Have you ever wondered what happens with the refrigerators, batteries or televisions that you stopped using and threw away as if it were an organic waste? The answer is that they cause severe environmental damage since the electrical and electronic waste when it reaches the sanitary landfill begins to release substances toxic to the soil such as gases, copper, mercury, aluminium, and iron and lead.
For some, it may still be hard to believe, but our computers and electronic devices, even the most obsolete, are small precious metal mines. For example, gold is used to improve conductivity. Most of our electronic devices contain gold in computer chips, mainly in the microprocessor, but also in RAM, motherboard and hard drives.
E-waste Cape Town– one of the best recycling companies in the world, operating in Europe, Africa, Asia and Australia, pointed out 5 years ago that each mobile phone contains an average of 23 milligrams of gold. Michael Schneider, his spokesman, declared at the time: “Worldwide, about 1.3 billion mobile phones are produced annually and only 10% of them are recycled, which means that Humanity is throwing away between 20 and 22 tons of gold. a year. ”
The recycling of electronic resources is also known as urban mining. The idea is to obtain the wealth of this waste to reprocess it and reuse it in the technology industry or offer it to jewellers. Its recycling represents the sustainability of the process, without having to resort to primary extraction. We have to be aware that the natural resources of our planet are limited and that the most sustainable way to enjoy all the benefits offered by these devices is recycling.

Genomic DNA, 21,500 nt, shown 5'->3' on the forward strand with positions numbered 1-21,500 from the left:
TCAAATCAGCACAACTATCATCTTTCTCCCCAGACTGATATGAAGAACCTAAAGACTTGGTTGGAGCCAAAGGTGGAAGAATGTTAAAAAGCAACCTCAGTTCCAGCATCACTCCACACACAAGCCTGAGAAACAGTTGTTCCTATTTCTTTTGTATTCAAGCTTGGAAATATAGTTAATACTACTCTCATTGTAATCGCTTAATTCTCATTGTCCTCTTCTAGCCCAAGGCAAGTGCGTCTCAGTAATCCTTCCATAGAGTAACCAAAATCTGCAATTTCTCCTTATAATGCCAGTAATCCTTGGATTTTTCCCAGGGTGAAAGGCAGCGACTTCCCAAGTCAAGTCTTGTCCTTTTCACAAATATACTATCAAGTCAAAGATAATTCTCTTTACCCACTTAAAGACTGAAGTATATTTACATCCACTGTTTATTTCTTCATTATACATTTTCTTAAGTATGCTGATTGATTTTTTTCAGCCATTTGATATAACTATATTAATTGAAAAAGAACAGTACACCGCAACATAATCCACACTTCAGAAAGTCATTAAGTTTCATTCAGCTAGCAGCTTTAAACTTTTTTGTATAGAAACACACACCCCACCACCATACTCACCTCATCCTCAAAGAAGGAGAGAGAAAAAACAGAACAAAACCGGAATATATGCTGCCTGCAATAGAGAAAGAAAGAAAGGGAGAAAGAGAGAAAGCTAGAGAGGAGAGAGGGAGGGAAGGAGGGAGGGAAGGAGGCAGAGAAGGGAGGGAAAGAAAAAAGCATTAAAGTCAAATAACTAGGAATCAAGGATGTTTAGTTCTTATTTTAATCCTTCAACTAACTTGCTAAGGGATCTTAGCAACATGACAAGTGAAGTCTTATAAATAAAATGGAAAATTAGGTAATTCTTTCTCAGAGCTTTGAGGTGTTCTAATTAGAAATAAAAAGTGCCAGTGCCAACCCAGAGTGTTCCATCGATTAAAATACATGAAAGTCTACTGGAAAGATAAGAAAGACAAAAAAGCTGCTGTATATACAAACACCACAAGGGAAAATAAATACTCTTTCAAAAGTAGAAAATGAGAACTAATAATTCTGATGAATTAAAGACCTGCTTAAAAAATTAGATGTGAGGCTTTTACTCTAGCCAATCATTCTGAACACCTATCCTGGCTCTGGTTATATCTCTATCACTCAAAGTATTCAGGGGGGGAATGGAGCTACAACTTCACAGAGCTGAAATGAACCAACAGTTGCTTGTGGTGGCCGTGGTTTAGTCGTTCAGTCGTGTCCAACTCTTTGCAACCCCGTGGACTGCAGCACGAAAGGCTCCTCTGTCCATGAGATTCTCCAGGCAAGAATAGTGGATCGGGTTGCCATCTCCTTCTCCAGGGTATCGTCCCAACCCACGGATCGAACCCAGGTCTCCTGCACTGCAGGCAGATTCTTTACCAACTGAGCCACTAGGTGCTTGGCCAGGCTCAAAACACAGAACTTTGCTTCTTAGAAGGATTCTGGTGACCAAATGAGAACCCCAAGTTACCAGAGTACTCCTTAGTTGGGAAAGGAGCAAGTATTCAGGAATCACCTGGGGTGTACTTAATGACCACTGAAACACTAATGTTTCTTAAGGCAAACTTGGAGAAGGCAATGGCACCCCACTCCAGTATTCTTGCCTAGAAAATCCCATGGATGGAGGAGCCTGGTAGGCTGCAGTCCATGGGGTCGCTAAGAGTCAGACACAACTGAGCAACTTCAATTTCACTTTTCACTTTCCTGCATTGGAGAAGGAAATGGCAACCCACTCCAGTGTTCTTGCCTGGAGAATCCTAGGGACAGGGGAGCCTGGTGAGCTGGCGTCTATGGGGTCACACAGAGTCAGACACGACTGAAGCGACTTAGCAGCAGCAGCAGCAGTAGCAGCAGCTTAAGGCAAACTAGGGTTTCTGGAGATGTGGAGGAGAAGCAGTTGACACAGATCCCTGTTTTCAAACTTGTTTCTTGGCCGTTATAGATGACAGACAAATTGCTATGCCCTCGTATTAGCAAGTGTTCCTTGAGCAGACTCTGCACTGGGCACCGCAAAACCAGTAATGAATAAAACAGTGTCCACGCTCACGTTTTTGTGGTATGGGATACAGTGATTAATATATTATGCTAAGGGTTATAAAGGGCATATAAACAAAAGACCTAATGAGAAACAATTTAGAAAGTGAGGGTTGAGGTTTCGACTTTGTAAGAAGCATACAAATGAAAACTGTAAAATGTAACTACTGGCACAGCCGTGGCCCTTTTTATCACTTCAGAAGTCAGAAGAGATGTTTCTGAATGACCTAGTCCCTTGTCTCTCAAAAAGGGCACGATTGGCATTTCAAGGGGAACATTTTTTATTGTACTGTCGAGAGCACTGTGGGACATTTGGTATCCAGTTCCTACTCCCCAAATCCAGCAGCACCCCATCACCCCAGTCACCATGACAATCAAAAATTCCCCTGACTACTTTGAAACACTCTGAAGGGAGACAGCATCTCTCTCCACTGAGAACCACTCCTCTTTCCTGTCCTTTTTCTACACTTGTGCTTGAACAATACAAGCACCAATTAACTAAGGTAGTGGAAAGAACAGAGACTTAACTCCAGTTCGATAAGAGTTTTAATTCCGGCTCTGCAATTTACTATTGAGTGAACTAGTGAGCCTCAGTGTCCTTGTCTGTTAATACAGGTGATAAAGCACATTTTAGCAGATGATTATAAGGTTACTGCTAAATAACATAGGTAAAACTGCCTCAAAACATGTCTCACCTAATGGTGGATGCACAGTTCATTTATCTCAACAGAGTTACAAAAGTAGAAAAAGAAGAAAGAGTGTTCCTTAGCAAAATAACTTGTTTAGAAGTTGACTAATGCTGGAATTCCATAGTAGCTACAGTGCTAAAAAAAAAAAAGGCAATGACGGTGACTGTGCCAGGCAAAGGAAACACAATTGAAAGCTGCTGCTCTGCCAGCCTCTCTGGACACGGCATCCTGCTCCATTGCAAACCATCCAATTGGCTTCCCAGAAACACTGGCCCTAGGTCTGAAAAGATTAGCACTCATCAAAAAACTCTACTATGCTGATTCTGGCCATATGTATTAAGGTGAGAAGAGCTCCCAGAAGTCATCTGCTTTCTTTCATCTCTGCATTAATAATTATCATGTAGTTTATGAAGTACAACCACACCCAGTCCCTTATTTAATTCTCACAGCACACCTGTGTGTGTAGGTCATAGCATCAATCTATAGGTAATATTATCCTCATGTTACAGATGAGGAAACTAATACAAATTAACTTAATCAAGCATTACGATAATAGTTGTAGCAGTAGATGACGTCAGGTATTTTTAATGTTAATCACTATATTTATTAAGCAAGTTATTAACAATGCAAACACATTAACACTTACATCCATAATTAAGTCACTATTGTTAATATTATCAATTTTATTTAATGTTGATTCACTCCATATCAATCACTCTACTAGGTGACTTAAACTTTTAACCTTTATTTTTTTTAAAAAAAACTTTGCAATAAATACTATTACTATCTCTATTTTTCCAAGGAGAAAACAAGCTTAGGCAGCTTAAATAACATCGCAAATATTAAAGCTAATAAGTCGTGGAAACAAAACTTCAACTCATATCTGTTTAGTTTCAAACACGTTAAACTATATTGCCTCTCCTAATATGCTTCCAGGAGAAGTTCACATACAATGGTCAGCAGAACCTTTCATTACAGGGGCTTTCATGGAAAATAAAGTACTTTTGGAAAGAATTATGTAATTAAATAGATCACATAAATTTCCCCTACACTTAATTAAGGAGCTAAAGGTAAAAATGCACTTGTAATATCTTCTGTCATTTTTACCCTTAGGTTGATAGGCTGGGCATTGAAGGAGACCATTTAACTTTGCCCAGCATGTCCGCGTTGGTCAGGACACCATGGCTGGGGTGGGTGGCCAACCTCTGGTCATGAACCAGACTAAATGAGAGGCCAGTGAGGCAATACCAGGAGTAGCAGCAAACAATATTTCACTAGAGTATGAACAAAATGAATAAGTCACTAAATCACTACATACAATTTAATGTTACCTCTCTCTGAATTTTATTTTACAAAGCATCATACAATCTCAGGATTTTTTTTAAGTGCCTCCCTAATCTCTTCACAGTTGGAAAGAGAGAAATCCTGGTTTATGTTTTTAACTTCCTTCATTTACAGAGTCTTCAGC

Due to this, the national government enacted Law 1672 in 2013, which generates a comprehensive management policy for waste electrical and electronic equipment, in order to regulate the collection and reuse of these elements when they lose their useful life. However, people know little about the places to which they should take this waste and the treatment they are given once they leave their homes. We tell you what you can do when your equipment stops working and what are some of the processes of collection, reuse and use of this garbage?
Do not throw it in the trash! Computers abound with heavy metals and chemical elements that, when badly operated, generate noxious mercury and lead fumes. For this reason, several organizations work in collecting this equipment.) In these sites are deposited not only the computers in disuse but also accessories such as printers, speakers, keyboards, mice, and so on.
The repairable computers arrive by the E-waste Cape Town are to favour the vulnerable population and the rest are in the hands of environmental managers who are responsible for disassembling them to grind the plastic and melt the iron and copper, materials that are used in new production cycles of the economy. Since 2012 we have collected 8,200 tons of materials from computers.